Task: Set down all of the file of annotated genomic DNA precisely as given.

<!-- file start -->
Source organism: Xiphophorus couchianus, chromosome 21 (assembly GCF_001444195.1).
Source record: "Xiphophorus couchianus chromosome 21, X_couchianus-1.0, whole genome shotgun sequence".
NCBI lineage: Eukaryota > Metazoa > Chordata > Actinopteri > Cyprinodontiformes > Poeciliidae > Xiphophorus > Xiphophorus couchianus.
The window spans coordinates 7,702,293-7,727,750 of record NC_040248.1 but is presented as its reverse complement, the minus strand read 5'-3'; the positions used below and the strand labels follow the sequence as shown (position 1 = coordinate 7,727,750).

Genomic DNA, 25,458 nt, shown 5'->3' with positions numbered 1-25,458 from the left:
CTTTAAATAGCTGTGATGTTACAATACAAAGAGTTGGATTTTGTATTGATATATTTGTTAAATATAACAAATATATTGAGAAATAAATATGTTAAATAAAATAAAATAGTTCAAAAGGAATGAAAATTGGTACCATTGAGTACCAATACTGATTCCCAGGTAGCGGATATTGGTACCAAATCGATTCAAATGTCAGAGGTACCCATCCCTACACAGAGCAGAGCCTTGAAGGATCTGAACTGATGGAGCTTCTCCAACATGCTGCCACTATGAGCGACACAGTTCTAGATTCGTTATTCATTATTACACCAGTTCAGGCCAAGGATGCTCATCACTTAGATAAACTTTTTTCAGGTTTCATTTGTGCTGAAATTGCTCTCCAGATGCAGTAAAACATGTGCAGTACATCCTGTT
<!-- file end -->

Source organism: Xiphophorus couchianus, chromosome 21 (assembly GCF_001444195.1).
Source record: "Xiphophorus couchianus chromosome 21, X_couchianus-1.0, whole genome shotgun sequence".
NCBI lineage: Eukaryota > Metazoa > Chordata > Actinopteri > Cyprinodontiformes > Poeciliidae > Xiphophorus > Xiphophorus couchianus.
The window spans coordinates 7,702,293-7,727,750 of record NC_040248.1 but is presented as its reverse complement, the minus strand read 5'-3'; the positions used below and the strand labels follow the sequence as shown (position 1 = coordinate 7,727,750).

Genomic DNA, 25,458 nt, shown 5'->3' with positions numbered 1-25,458 from the left:
CTTTAAATAGCTGTGATGTTACAATACAAAGAGTTGGATTTTGTATTGATATATTTGTTAAATATAACAAATATATTGAGAAATAAATATGTTAAATAAAATAAAATAGTTCAAAAGGAATGAAAATTGGTACCATTGAGTACCAATACTGATTCCCAGGTAGCGGATATTGGTACCAAATCGATTCAAATGTCAGAGGTACCCATCCCTACACAGAGCAGAGCCTTGAAGGATCTGAACTGATGGAGCTTCTCCAACATGCTGCCACTATGAGCGACACAGTTCTAGATTCGTTATTCATTATTACACCAGTTCAGGCCAAGGATGCTCATCACTTAGATAAACTTTTTTCAGGTTTCATTTGTGCTGAAATTGCTCTCCAGATGCAGTAAAACATGTGCAGTACATCCTGTT